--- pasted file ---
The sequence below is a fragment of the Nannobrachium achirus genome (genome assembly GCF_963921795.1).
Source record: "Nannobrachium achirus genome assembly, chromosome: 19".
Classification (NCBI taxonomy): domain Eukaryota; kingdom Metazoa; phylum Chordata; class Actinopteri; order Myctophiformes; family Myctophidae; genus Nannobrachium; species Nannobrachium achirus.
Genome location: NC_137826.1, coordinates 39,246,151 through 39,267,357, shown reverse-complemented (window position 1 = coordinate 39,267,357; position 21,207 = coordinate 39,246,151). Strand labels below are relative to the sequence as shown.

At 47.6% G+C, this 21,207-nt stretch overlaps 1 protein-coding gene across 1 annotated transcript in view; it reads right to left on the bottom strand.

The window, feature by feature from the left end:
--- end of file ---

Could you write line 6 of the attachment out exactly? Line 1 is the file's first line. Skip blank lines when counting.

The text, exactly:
The window, feature by feature from the left end: